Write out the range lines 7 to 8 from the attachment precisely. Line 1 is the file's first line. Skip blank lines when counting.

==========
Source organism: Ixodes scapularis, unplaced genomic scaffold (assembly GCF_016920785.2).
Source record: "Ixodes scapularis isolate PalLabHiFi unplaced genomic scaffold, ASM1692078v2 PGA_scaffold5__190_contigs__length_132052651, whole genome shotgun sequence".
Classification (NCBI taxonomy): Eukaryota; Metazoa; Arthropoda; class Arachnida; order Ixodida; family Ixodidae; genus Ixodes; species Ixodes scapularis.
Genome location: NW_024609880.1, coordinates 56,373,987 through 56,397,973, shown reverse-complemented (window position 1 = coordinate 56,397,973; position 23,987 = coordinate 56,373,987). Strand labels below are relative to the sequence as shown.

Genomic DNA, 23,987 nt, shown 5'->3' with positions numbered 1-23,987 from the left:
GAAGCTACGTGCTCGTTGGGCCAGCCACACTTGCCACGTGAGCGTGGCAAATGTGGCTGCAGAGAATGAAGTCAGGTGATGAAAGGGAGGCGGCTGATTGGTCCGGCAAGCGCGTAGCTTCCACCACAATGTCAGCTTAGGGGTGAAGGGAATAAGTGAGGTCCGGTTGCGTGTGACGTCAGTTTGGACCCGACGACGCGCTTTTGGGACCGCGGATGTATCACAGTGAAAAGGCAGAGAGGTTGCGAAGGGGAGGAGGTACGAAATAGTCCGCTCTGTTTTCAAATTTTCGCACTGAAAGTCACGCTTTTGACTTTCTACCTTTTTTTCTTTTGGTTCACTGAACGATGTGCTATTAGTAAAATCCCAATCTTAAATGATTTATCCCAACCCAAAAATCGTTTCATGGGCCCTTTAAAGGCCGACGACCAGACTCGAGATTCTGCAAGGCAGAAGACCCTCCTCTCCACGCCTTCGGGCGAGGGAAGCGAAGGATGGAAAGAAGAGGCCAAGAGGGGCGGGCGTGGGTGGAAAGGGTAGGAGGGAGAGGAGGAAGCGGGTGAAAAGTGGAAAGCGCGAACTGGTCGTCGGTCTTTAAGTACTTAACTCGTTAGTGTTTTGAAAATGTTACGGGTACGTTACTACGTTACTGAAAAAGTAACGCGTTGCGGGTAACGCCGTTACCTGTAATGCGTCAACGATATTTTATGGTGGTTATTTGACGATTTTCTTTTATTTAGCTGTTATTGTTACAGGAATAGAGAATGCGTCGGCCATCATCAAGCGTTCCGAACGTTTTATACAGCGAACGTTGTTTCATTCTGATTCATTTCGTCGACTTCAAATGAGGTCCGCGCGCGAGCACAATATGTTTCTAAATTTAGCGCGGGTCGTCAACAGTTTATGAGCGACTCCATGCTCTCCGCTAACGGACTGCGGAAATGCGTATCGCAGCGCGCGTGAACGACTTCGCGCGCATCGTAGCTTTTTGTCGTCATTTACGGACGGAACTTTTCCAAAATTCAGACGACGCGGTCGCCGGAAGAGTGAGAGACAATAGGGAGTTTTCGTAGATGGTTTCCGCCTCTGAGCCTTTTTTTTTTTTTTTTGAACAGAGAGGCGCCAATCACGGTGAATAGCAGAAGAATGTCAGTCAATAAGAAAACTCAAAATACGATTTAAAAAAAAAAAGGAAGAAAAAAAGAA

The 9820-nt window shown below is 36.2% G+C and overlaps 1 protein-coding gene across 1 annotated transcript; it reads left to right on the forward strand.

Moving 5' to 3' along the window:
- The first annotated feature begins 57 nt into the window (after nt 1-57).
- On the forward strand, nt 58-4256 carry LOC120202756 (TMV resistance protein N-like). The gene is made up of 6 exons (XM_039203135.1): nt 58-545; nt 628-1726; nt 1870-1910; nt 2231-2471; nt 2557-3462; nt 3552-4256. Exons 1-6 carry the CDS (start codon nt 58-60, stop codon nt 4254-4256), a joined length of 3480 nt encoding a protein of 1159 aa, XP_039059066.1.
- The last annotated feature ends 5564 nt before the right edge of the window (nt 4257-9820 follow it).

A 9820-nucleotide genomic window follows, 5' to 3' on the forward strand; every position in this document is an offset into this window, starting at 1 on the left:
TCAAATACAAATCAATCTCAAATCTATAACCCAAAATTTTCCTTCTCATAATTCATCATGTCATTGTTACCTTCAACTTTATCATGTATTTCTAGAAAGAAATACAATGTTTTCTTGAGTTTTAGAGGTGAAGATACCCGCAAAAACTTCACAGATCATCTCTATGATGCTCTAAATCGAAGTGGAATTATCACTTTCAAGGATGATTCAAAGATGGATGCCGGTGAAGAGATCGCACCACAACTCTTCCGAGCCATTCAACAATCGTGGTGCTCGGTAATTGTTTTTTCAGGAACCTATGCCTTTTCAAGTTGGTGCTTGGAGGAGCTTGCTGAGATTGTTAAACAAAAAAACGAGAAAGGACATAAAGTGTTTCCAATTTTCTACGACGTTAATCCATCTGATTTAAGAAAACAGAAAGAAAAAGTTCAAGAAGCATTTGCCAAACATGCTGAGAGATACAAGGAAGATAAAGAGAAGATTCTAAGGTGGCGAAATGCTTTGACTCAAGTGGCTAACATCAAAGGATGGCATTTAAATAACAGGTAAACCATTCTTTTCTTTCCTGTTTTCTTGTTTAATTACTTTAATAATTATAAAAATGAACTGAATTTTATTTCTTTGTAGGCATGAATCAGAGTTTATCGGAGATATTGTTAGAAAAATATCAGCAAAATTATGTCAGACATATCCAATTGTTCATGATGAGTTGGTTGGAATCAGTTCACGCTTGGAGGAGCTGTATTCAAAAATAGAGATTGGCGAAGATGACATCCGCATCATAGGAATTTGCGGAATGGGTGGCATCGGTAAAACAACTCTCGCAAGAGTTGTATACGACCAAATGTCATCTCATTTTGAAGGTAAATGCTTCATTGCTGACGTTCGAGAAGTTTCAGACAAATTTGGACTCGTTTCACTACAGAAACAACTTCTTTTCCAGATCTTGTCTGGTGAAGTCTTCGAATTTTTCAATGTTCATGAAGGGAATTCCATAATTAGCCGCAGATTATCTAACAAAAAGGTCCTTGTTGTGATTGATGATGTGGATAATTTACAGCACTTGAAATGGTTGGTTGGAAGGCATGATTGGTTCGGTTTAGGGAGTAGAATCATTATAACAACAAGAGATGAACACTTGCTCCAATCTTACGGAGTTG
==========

The 9820-nt window shown below is 36.2% G+C and overlaps 1 protein-coding gene across 1 annotated transcript; it reads left to right on the forward strand.

Moving 5' to 3' along the window: